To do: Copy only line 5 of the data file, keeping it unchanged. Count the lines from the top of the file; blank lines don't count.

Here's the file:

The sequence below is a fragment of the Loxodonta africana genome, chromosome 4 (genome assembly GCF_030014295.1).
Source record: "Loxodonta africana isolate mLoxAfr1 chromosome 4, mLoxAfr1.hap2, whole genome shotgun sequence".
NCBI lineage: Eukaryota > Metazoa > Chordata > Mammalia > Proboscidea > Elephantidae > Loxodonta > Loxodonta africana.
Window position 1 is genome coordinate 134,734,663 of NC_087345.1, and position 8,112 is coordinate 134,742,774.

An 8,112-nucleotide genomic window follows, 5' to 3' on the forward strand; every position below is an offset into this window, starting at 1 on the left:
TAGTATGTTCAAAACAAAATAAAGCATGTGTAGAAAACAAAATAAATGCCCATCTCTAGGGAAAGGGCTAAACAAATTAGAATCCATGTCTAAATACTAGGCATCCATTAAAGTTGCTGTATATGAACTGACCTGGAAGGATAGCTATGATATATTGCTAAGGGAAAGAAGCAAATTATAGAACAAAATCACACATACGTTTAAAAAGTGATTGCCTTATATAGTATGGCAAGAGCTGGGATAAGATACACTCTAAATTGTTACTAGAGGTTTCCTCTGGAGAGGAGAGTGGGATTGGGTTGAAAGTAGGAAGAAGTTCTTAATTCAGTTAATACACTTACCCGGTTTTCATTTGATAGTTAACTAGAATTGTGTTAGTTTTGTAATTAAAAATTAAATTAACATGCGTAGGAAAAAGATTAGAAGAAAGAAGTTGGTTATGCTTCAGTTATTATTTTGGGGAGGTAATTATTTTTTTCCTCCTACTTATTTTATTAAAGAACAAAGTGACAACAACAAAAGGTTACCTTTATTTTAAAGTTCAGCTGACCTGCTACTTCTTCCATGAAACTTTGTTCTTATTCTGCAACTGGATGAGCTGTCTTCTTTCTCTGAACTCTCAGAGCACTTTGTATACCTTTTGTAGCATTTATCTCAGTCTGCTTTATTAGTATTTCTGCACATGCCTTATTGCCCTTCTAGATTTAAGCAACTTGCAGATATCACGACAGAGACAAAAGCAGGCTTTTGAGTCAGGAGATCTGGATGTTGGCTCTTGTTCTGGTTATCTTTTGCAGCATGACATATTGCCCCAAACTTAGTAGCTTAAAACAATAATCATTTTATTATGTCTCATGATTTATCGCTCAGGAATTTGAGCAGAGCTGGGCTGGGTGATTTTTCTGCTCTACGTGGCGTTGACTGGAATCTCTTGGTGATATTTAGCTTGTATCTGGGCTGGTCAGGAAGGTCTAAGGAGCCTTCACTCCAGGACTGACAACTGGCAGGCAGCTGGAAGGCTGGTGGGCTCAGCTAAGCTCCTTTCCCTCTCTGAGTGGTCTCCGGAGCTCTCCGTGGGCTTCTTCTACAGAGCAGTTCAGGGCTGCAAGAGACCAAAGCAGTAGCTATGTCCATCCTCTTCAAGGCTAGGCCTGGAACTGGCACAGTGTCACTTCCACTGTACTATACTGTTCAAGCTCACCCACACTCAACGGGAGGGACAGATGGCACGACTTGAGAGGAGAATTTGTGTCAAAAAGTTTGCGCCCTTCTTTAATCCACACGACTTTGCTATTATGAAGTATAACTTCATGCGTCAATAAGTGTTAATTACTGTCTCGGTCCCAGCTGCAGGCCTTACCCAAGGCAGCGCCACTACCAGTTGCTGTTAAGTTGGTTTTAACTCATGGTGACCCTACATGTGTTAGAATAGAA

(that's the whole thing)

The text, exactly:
An 8,112-nucleotide genomic window follows, 5' to 3' on the forward strand; every position below is an offset into this window, starting at 1 on the left: